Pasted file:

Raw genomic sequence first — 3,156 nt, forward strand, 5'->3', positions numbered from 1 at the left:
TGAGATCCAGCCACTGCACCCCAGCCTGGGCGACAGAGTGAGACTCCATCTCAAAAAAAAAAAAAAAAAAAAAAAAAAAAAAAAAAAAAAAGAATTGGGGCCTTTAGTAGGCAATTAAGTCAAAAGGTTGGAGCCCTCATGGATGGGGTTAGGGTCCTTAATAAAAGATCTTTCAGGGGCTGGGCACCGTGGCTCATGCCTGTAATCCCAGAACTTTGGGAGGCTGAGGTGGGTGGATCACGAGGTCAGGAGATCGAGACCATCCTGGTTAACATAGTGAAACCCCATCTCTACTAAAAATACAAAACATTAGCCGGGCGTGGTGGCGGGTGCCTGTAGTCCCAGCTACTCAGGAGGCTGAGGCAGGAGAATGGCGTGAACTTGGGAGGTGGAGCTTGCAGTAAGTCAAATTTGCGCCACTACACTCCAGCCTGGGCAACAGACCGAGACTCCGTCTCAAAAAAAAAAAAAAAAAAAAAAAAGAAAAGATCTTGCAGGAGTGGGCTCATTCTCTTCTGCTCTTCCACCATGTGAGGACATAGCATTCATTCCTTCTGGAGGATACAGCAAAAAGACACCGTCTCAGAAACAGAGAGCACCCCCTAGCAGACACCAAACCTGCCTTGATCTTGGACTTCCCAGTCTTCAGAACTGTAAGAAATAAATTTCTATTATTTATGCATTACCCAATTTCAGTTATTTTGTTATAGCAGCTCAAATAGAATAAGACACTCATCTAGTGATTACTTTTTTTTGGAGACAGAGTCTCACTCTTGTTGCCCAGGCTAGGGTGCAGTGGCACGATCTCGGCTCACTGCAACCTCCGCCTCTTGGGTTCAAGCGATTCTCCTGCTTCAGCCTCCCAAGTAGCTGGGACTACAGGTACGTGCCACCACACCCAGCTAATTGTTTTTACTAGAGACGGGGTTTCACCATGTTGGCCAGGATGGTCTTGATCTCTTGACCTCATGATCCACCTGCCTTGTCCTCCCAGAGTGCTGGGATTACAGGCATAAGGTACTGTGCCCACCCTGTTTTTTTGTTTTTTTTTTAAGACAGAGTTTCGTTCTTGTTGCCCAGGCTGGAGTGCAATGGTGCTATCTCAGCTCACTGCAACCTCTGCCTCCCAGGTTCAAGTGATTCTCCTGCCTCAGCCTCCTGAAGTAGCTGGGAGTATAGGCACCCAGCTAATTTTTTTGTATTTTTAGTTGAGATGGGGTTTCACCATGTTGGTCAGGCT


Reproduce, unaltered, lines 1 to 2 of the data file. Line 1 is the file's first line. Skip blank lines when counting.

Raw genomic sequence first — 3,156 nt, forward strand, 5'->3', positions numbered from 1 at the left:
TGAGATCCAGCCACTGCACCCCAGCCTGGGCGACAGAGTGAGACTCCATCTCAAAAAAAAAAAAAAAAAAAAAAAAAAAAAAAAAAAAAAAGAATTGGGGCCTTTAGTAGGCAATTAAGTCAAAAGGTTGGAGCCCTCATGGATGGGGTTAGGGTCCTTAATAAAAGATCTTTCAGGGGCTGGGCACCGTGGCTCATGCCTGTAATCCCAGAACTTTGGGAGGCTGAGGTGGGTGGATCACGAGGTCAGGAGATCGAGACCATCCTGGTTAACATAGTGAAACCCCATCTCTACTAAAAATACAAAACATTAGCCGGGCGTGGTGGCGGGTGCCTGTAGTCCCAGCTACTCAGGAGGCTGAGGCAGGAGAATGGCGTGAACTTGGGAGGTGGAGCTTGCAGTAAGTCAAATTTGCGCCACTACACTCCAGCCTGGGCAACAGACCGAGACTCCGTCTCAAAAAAAAAAAAAAAAAAAAAAAAGAAAAGATCTTGCAGGAGTGGGCTCATTCTCTTCTGCTCTTCCACCATGTGAGGACATAGCATTCATTCCTTCTGGAGGATACAGCAAAAAGACACCGTCTCAGAAACAGAGAGCACCCCCTAGCAGACACCAAACCTGCCTTGATCTTGGACTTCCCAGTCTTCAGAACTGTAAGAAATAAATTTCTATTATTTATGCATTACCCAATTTCAGTTATTTTGTTATAGCAGCTCAAATAGAATAAGACACTCATCTAGTGATTACTTTTTTTTGGAGACAGAGTCTCACTCTTGTTGCCCAGGCTAGGGTGCAGTGGCACGATCTCGGCTCACTGCAACCTCCGCCTCTTGGGTTCAAGCGATTCTCCTGCTTCAGCCTCCCAAGTAGCTGGGACTACAGGTACGTGCCACCACACCCAGCTAATTGTTTTTACTAGAGACGGGGTTTCACCATGTTGGCCAGGATGGTCTTGATCTCTTGACCTCATGATCCACCTGCCTTGTCCTCCCAGAGTGCTGGGATTACAGGCATAAGGTACTGTGCCCACCCTGTTTTTTTGTTTTTTTTTTAAGACAGAGTTTCGTTCTTGTTGCCCAGGCTGGAGTGCAATGGTGCTATCTCAGCTCACTGCAACCTCTGCCTCCCAGGTTCAAGTGATTCTCCTGCCTCAGCCTCCTGAAGTAGCTGGGAGTATAGGCACCCAGCTAATTTTTTTGTATTTTTAGTTGAGATGGGGTTTCACCATGTTGGTCAGGCT